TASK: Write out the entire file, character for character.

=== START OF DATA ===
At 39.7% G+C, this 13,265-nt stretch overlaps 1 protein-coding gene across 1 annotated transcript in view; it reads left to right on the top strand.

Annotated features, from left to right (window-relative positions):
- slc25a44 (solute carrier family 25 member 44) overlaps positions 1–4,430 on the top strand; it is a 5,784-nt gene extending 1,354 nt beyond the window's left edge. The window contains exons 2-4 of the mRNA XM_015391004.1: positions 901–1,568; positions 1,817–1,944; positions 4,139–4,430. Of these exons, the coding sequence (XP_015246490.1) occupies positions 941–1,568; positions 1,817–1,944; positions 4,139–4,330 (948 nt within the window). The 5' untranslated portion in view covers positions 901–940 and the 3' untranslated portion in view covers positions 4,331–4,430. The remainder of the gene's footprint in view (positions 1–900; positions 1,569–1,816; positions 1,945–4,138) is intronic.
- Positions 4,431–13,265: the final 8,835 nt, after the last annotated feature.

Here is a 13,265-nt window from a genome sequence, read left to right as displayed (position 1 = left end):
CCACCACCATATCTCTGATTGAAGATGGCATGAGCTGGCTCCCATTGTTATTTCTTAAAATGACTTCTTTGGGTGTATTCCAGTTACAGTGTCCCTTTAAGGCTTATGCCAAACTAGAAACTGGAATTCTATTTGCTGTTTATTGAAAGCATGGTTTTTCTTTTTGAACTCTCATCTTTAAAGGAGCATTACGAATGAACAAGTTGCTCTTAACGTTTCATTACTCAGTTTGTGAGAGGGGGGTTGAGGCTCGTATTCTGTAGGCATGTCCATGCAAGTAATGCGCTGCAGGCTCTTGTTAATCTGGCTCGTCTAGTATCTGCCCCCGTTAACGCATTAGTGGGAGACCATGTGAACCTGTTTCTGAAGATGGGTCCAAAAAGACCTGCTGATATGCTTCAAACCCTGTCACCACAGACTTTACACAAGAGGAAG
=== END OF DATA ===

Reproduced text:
At 39.7% G+C, this 13,265-nt stretch overlaps 1 protein-coding gene across 1 annotated transcript in view; it reads left to right on the top strand.

Annotated features, from left to right (window-relative positions):
- slc25a44 (solute carrier family 25 member 44) overlaps positions 1–4,430 on the top strand; it is a 5,784-nt gene extending 1,354 nt beyond the window's left edge. The window contains exons 2-4 of the mRNA XM_015391004.1: positions 901–1,568; positions 1,817–1,944; positions 4,139–4,430. Of these exons, the coding sequence (XP_015246490.1) occupies positions 941–1,568; positions 1,817–1,944; positions 4,139–4,330 (948 nt within the window). The 5' untranslated portion in view covers positions 901–940 and the 3' untranslated portion in view covers positions 4,331–4,430. The remainder of the gene's footprint in view (positions 1–900; positions 1,569–1,816; positions 1,945–4,138) is intronic.
- Positions 4,431–13,265: the final 8,835 nt, after the last annotated feature.

Here is a 13,265-nt window from a genome sequence, read left to right as displayed (position 1 = left end):
CCACCACCATATCTCTGATTGAAGATGGCATGAGCTGGCTCCCATTGTTATTTCTTAAAATGACTTCTTTGGGTGTATTCCAGTTACAGTGTCCCTTTAAGGCTTATGCCAAACTAGAAACTGGAATTCTATTTGCTGTTTATTGAAAGCATGGTTTTTCTTTTTGAACTCTCATCTTTAAAGGAGCATTACGAATGAACAAGTTGCTCTTAACGTTTCATTACTCAGTTTGTGAGAGGGGGGTTGAGGCTCGTATTCTGTAGGCATGTCCATGCAAGTAATGCGCTGCAGGCTCTTGTTAATCTGGCTCGTCTAGTATCTGCCCCCGTTAACGCATTAGTGGGAGACCATGTGAACCTGTTTCTGAAGATGGGTCCAAAAAGACCTGCTGATATGCTTCAAACCCTGTCACCACAGACTTTACACAAGAGGAAG